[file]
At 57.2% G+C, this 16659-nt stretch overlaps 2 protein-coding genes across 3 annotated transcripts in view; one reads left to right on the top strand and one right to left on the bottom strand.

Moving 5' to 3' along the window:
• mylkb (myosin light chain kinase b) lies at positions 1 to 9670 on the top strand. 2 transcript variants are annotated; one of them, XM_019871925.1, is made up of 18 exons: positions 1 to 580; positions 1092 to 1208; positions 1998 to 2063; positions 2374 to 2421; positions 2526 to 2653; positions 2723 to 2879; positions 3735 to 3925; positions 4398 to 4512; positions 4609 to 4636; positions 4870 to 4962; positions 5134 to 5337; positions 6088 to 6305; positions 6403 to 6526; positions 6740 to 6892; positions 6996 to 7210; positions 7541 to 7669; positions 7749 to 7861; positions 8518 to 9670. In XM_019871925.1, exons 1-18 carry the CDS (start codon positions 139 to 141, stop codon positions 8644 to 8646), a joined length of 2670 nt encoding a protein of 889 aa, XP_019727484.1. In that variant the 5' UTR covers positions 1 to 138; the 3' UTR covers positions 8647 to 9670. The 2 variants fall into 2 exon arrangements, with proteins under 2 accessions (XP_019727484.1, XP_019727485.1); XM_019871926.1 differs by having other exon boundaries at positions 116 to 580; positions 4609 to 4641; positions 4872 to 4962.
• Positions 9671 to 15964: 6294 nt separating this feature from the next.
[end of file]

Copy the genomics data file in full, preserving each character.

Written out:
At 57.2% G+C, this 16659-nt stretch overlaps 2 protein-coding genes across 3 annotated transcripts in view; one reads left to right on the top strand and one right to left on the bottom strand.

Moving 5' to 3' along the window:
• mylkb (myosin light chain kinase b) lies at positions 1 to 9670 on the top strand. 2 transcript variants are annotated; one of them, XM_019871925.1, is made up of 18 exons: positions 1 to 580; positions 1092 to 1208; positions 1998 to 2063; positions 2374 to 2421; positions 2526 to 2653; positions 2723 to 2879; positions 3735 to 3925; positions 4398 to 4512; positions 4609 to 4636; positions 4870 to 4962; positions 5134 to 5337; positions 6088 to 6305; positions 6403 to 6526; positions 6740 to 6892; positions 6996 to 7210; positions 7541 to 7669; positions 7749 to 7861; positions 8518 to 9670. In XM_019871925.1, exons 1-18 carry the CDS (start codon positions 139 to 141, stop codon positions 8644 to 8646), a joined length of 2670 nt encoding a protein of 889 aa, XP_019727484.1. In that variant the 5' UTR covers positions 1 to 138; the 3' UTR covers positions 8647 to 9670. The 2 variants fall into 2 exon arrangements, with proteins under 2 accessions (XP_019727484.1, XP_019727485.1); XM_019871926.1 differs by having other exon boundaries at positions 116 to 580; positions 4609 to 4641; positions 4872 to 4962.
• Positions 9671 to 15964: 6294 nt separating this feature from the next.